What is the role of surgery in the treatment of central cord syndrome (CCS)?

Updated: May 21, 2020
  • Author: Michelle J Alpert, MD; Chief Editor: Stephen Kishner, MD, MHA  more...
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Answer

Surgery is rarely indicated, because of the inherently favorable prognosis for patients with central cord syndrome. However, surgical intervention should be considered when progress becomes inconsistent after an initial period of improvement, when compression of the spinal cord persists, when gross spinal instability is present, and when neurologic deficits progress. [10, 11, 12, 13]

Using data from the US Nationwide Inpatient Sample, Yoshihara and Yoneoka found that in patients in the United States with traumatic central cord syndrome whose condition did not involve bone injury, the percentage of those treated surgically increased between 2000 (14.8%) and 2009 (30.5%). The investigators also determined that although the overall in-hospital complication rate was higher in the surgical patients (18.6%) than in those treated conservatively (14.5%), the pulmonary embolism rate (0.5% vs 1.2%, respectively) and in-hospital mortality rate (2% vs 2.7%, respectively) were lower. [25]

Another study, by Brodell et al, examining US trends in the treatment of CCS found that nearly 40% of the 16,134 patients in the report underwent surgery for the condition, with anterior cervical decompression and fusion being the most commonly performed procedure. [26]

Based on a literature search of material published between January 1966 and February 2013, Dahdaleh et al concluded that neither class I nor class II evidence exists regarding the efficacy of surgery for traumatic central cord syndrome. They state, however, that class III evidence suggests that surgery is superior to conservative treatment for this condition. [27]

A study by Jin et al of 17 patients with acute traumatic CCS who, following conservative therapy, experienced recurrent neurologic deterioration, found, on subsequent surgical treatment, obvious rupture of the anterior longitudinal ligaments (eight patients), posterior longitudinal ligaments (seven patients), and disks (three patients). These injuries caused cervical instability and secondary spinal cord compression. Moreover, 12 patients displayed serious adhesion between the posterior longitudinal ligaments and cervical disks, and five patients were found to have partial ossification of the posterior longitudinal ligaments. Good neurologic outcome was achieved in all patients via an anterior approach to cervical decompression, as well as internal fixation. [28]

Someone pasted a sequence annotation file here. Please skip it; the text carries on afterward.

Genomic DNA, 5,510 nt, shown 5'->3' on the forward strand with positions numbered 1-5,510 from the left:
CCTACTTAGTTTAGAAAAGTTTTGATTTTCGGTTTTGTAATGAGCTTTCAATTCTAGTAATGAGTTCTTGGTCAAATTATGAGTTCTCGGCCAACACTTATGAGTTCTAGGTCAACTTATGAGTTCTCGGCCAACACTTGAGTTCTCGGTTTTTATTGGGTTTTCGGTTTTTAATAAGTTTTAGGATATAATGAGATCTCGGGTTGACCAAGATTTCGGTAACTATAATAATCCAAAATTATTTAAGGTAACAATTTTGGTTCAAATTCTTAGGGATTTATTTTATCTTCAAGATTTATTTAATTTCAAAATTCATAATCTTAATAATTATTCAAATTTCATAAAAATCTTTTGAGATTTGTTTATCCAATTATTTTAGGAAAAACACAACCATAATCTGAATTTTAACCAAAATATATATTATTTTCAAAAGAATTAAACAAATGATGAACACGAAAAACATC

A study by Kepler et al indicated that early surgical treatment of CCS (within 1 day or presentation) does not result in earlier neurologic improvement. The investigators evaluated results from early and delayed surgery and found that there was no significant difference in the American Spinal Injury Association motor score at 7 days between the two groups. Moreover, the percentage of patients who achieved early improvement did not significantly differ between the early and delayed groups, while time in the intensive care unit (ICU) and length of hospital stay also were not significantly different. [29]

A literature review by Park et al indicated that at follow-up of longer than 1 year, patients with CCS with underlying cervical stenosis who undergo early surgical decompression show similar improvement (in motor ability, functional independence, and walking ability) to those who undergo delayed surgery for the condition, but at follow-up of less than 1 year, patients who undergo early surgery show greater improvement than delayed-surgery patients. Complication rates did not differ between the two groups. [30]

A study by Samuel et al indicated that delaying surgery in acute traumatic CCS may be beneficial. The study, which included 1060 patients with the condition, found that the odds of mortality decreased by 19% with each 24-hour delay in time to surgery. Increased time to surgery may offer an advantage by allowing optimization of the patient’s general health and permitting some recovery of the spinal cord. [31]

In contrast, study by Godzik et al, using the National Trauma Data Bank, indicated that in patients with multisystem trauma, early surgery for acute central cord syndrome (CCS) is not linked to increased all-cause mortality. Univariate analysis revealed the mortality rates in the cohort’s early surgery (< 24 h) and late-surgery (>24 h) groups to be 3.8% and 2.7%, respectively. [32]

Moreover, guidelines published in 2016 by Wilson et al for the optimal timing of decompression surgery in CCS and traumatic SCI recommend “that early surgery be considered as a treatment option in adult patients with traumatic central cord syndrome.” A literature review by the investigators concluded that significantly greater neurologic and functional improvement is experienced by CCS patients who undergo early decompression (within 24 h) than by those who are decompressed after 24 hours. [33]

According to a consensus statement from a Spine Trauma Society panel, there is “reasonable evidence” that patients with acute traumatic cervical central cord syndrome (CCS) “secondary to vertebral fracture, dislocation, traumatic disc herniation or instability have better outcomes with early surgery (< 24 h).” The statement was derived from a systematic review. [34]


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